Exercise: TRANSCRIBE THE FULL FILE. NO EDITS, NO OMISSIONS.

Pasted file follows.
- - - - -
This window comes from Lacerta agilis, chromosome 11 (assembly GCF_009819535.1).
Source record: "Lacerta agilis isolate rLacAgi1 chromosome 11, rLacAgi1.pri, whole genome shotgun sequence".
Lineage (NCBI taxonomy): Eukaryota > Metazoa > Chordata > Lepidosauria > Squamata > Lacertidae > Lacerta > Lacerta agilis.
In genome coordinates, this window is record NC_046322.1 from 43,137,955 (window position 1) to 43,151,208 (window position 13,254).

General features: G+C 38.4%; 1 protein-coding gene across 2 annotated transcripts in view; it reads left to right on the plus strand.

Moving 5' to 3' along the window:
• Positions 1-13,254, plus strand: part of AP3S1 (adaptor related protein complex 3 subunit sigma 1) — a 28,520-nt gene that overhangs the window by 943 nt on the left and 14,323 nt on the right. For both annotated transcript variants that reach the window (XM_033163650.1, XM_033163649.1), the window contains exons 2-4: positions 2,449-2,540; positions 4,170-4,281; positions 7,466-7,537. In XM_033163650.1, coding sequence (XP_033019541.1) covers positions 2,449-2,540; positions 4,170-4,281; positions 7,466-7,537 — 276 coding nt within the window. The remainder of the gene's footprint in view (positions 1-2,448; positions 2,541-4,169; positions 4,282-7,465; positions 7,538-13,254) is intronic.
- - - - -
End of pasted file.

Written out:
This window comes from Lacerta agilis, chromosome 11 (assembly GCF_009819535.1).
Source record: "Lacerta agilis isolate rLacAgi1 chromosome 11, rLacAgi1.pri, whole genome shotgun sequence".
Lineage (NCBI taxonomy): Eukaryota > Metazoa > Chordata > Lepidosauria > Squamata > Lacertidae > Lacerta > Lacerta agilis.
In genome coordinates, this window is record NC_046322.1 from 43,137,955 (window position 1) to 43,151,208 (window position 13,254).

General features: G+C 38.4%; 1 protein-coding gene across 2 annotated transcripts in view; it reads left to right on the plus strand.

Moving 5' to 3' along the window:
• Positions 1-13,254, plus strand: part of AP3S1 (adaptor related protein complex 3 subunit sigma 1) — a 28,520-nt gene that overhangs the window by 943 nt on the left and 14,323 nt on the right. For both annotated transcript variants that reach the window (XM_033163650.1, XM_033163649.1), the window contains exons 2-4: positions 2,449-2,540; positions 4,170-4,281; positions 7,466-7,537. In XM_033163650.1, coding sequence (XP_033019541.1) covers positions 2,449-2,540; positions 4,170-4,281; positions 7,466-7,537 — 276 coding nt within the window. The remainder of the gene's footprint in view (positions 1-2,448; positions 2,541-4,169; positions 4,282-7,465; positions 7,538-13,254) is intronic.